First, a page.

Theo Decker begins this story as a thirteen-year-old boy from New York. He survives an accident that kills his mother and is abandoned by his father, ultimately being taken in by the family of his friend. His new surroundings of wealth and privilege displace him, and his own schoolmates don't know how to talk to him. Longing for his mother, he clings to the one thing that reminds him of her - a small, mysteriously captivating painting that brings Theo into an inclusive art community and causes him to obsess after this object. As an adult, Theo moves between the worlds of the rich and the antique store where he works, making him an outsider and causing his feelings of alienation, pushing him into the center of a more dangerous circle. The story is modern and old-fashioned as it swirls around the streets of New York to the dark areas of the art underworld. It is addictive, suspenseful, vivid, and beautiful - making it a literary triumph.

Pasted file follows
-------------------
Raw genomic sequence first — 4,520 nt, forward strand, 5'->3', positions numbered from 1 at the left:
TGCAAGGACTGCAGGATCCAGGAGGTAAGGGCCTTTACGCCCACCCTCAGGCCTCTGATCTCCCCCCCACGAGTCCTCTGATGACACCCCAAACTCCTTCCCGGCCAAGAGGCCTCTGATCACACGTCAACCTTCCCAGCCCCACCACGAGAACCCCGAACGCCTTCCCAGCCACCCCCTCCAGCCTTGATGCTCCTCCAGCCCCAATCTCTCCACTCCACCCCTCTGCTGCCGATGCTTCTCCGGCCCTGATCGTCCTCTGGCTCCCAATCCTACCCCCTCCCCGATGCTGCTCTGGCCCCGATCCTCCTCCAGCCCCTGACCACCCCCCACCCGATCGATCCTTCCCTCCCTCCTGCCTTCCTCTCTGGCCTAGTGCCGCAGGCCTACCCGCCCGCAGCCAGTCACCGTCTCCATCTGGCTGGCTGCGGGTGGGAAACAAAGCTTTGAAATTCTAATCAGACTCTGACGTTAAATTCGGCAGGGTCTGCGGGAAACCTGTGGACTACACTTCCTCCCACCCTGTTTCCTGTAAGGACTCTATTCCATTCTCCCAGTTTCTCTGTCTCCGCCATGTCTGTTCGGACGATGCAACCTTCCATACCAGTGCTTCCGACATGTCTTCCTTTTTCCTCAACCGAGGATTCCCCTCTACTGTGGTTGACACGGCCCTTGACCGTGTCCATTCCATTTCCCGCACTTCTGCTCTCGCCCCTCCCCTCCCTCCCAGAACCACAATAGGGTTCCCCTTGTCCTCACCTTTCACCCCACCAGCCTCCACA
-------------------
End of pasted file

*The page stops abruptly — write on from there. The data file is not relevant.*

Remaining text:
A young New Yorker grieving his mother's death is pulled into a gritty underworld of art and wealth in this "extraordinary" and beloved Pulitzer Prize winner that "connects with the heart as well as the mind" (Stephen King, "New York Times Book Review").
The movie had flaws, major flaws; however, there is always a discrepancy between the screen adaptation and the book. The book is complicated because it takes a panoramic view of life and time and includes a lot of major events that Theo faced when growing up. The creators of the movie had to cut back on a lot of these events in order to make a realistic film time. It does have a great cast, including actors and actresses such as Ansel Elgort, Finn Wolfhard, Sarah Paulson, Nicole Kidman, Luke Wilson, and Jeffrey Wright. In this case, not watching the film adaption for this story is understandable, but either way, experiencing this story is worth it.